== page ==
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Loss Widens at Sony

Excluding favorable exchange rates, sales rose 2%.



loss widened in its fiscal fourth quarter, but the struggling electronics giant promised better times ahead.

Still, investors sold off Sony ADRs following the news. In recent trading, they were off 69 cents, or 1.3%, to $51.60.

The wider loss was due largely to a difference in taxes paid compared with a year ago; the company's operating loss was narrower year over year on a modest increase in sales.

In the quarter ended March 31, Sony lost 66.53 billion yen (about $569 million), or 66.48 yen a share, on 1.85 trillion yen in total revenue. In the same period a year earlier, the company lost 56.5 billion yen, or 59.40 yen a share, on total revenue of 1.7 trillion yen.

For the full year, Sony earned 123.6 billion yen, or 116.88 yen a share, on 7.48 trillion yen of revenue. Sales were up, but income was down from the previous fiscal year, when the company earned 163.8 billion yen, or 158.07 yen a share, on revenue of 7.16 trillion.

Looking forward, Sony expects to earn 130 billion yen on 8.2 trillion yen in revenue this fiscal year.

The top-line improvement in the just-completed quarter was due largely to favorable exchange rates for the international company rather than improving sales, the company said. Without those fluctuations, the company's sales would have been up just 2%.

But the company's bottom line didn't tell the whole story, either. The company's wider loss was the result of taxes. In the year ago period, Sony recorded a 5.33 billion yen tax credit, while in the just-completed quarter, the company allotted 23.57 billion yen to taxes.

Before taxes, the company's operating loss shrank from 77.41 billion yen in the year-ago quarter to 62.2 billion yen in the just- completed one.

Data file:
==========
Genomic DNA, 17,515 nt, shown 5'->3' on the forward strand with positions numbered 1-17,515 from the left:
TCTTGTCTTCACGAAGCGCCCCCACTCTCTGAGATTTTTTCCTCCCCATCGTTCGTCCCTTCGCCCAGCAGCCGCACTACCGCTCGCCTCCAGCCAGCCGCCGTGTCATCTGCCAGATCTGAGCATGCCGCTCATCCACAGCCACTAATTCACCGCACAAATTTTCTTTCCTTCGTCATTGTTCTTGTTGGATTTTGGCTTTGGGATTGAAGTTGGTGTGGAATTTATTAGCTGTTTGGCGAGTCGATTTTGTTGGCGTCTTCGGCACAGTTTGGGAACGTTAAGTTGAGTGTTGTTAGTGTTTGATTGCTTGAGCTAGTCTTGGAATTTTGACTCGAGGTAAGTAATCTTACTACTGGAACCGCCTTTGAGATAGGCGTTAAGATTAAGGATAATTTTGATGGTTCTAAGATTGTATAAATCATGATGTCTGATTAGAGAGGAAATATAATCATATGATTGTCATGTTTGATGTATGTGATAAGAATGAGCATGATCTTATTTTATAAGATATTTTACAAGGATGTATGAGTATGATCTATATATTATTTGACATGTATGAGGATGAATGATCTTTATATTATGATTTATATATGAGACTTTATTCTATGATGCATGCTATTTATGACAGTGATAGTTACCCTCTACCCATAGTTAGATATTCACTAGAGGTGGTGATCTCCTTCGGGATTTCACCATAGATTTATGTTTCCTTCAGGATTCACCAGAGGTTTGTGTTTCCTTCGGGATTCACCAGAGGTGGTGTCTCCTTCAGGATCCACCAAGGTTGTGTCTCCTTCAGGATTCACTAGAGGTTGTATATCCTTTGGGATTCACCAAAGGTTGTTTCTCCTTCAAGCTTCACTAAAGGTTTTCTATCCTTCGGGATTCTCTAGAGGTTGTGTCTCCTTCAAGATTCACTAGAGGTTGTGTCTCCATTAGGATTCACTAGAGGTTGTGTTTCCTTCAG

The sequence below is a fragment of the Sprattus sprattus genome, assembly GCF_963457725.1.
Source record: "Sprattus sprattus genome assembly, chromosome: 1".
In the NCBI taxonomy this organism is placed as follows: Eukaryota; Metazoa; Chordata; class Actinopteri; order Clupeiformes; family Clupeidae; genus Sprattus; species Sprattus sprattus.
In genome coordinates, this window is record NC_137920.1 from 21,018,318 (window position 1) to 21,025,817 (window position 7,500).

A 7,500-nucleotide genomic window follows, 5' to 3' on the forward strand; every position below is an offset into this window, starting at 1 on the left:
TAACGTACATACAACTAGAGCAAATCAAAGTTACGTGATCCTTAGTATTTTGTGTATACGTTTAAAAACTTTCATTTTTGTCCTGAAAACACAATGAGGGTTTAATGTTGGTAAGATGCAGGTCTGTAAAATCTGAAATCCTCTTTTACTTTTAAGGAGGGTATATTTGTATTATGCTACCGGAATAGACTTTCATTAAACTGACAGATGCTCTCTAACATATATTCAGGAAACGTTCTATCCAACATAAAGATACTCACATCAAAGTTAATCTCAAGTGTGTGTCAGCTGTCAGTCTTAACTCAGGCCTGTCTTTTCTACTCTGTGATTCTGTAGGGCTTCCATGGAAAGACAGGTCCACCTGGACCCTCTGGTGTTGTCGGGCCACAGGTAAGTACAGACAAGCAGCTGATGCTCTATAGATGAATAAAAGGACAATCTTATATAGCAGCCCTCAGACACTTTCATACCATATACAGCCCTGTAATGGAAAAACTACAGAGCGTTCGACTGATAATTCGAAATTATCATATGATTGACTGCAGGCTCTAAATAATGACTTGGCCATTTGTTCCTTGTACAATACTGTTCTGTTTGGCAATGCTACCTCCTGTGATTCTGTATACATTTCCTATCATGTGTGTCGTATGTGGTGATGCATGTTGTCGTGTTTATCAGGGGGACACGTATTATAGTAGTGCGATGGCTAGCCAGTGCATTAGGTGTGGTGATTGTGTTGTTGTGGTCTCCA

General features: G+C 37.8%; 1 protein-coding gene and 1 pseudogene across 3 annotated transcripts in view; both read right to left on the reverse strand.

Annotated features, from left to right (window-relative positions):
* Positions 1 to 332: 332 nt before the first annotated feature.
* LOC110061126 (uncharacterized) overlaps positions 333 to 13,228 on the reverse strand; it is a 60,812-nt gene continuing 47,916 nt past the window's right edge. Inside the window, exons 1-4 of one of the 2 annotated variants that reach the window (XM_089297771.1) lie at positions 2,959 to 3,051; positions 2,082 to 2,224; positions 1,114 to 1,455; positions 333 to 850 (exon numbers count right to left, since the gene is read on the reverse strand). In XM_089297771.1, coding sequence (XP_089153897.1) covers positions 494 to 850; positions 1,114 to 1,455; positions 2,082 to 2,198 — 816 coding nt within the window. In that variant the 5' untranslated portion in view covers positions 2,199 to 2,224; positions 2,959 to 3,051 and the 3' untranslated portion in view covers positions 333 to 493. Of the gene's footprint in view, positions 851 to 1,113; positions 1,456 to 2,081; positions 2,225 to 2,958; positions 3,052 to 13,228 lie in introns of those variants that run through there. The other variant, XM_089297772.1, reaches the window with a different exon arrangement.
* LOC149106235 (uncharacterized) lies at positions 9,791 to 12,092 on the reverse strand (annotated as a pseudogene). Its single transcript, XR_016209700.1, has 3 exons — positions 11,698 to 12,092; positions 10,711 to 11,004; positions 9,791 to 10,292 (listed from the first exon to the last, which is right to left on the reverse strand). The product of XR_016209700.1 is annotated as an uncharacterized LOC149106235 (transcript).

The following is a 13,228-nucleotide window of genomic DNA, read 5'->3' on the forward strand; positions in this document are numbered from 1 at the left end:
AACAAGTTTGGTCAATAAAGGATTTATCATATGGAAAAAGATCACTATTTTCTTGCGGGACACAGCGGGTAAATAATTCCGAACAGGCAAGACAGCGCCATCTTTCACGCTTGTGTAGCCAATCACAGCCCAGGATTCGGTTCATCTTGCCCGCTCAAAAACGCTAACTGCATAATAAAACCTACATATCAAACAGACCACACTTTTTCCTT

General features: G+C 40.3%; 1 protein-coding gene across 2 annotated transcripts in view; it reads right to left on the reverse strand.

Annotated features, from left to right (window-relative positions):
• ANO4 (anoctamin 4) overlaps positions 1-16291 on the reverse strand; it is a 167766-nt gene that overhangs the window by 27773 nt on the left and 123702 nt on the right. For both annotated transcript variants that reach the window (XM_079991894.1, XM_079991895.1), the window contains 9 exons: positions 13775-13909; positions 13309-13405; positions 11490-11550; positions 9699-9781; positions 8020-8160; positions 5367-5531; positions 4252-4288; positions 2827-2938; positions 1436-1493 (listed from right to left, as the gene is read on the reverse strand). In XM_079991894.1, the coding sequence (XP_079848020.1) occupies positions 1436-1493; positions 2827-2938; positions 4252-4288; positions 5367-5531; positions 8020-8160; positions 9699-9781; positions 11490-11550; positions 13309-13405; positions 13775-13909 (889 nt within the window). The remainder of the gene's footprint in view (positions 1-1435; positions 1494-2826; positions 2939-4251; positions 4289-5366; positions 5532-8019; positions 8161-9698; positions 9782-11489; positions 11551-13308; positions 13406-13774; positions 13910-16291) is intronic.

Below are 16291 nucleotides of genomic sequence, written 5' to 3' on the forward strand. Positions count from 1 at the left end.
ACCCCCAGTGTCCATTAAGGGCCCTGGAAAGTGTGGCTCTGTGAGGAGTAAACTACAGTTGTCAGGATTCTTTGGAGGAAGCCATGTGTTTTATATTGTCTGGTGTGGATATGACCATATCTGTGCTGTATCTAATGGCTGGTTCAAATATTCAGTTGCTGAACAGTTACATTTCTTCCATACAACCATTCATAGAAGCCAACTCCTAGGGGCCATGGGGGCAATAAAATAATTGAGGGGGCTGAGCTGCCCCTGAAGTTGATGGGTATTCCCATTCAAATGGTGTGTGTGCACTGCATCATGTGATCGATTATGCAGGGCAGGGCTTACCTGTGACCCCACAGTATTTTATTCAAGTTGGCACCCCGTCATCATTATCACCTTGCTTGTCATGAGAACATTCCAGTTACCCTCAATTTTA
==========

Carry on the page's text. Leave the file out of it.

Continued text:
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Sony's various operating segments saw mixed results in the quarter. The loss posted by its core electronics business narrowed to 91.89 billion yen from 100.46 billion yen a year earlier as sales increased about 3% to 1.22 trillion yen. Sales to outside customers -- as opposed to intra-company sales -- actually increased 9% for the electronics segment to 1.16 trillion yen. During the quarter, the company saw strong sales of its PCs and LCD televisions.

The company's results were also buoyed by strong performance at its film and financial services divisions. Operating income at the film division jumped 120% to 30.2 billion yen as sales increased 26% to 240.38 billion yen. Boosting results were the company's television efforts, particularly results from some of its international channels and sales of its library of television shows.

The financial services division saw earnings skyrocket 387% to 79.31 billion yen as revenue rose 43% to 223.13 billion yen.

Those divisions helped counteract worsening results from the company's game segment. That segment, which produces video game hardware such as the PlayStation 2 and makes and licenses video game software for those machines, saw sales fall 31% to 152.3 billion yen. Meanwhile, the division posted a 61.4 billion yen operating loss compared with an operating profit a year-ago of 1.49 billion yen. Sony attributed the deterioration to a fall-off in sales of the PlayStation 2 and to stepped-up investments in the upcoming PlayStation 3.

Shipments of the PlayStation 2 fell off a cliff in the quarter, according to Sony's data. The company shipped 2.32 million units of the game machine worldwide in its fiscal fourth quarter, compared with 6.08 million in the same period a year earlier. Global shipments of the PlayStation Portable also tailed off in the quarter, tallying 2 million units, compared with nearly 2.5 million a year earlier.

The game industry is in the middle of a transition to new game hardware. Competitor


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has already released its Xbox 360 console, while Sony's PSP is duking it out on the handheld front with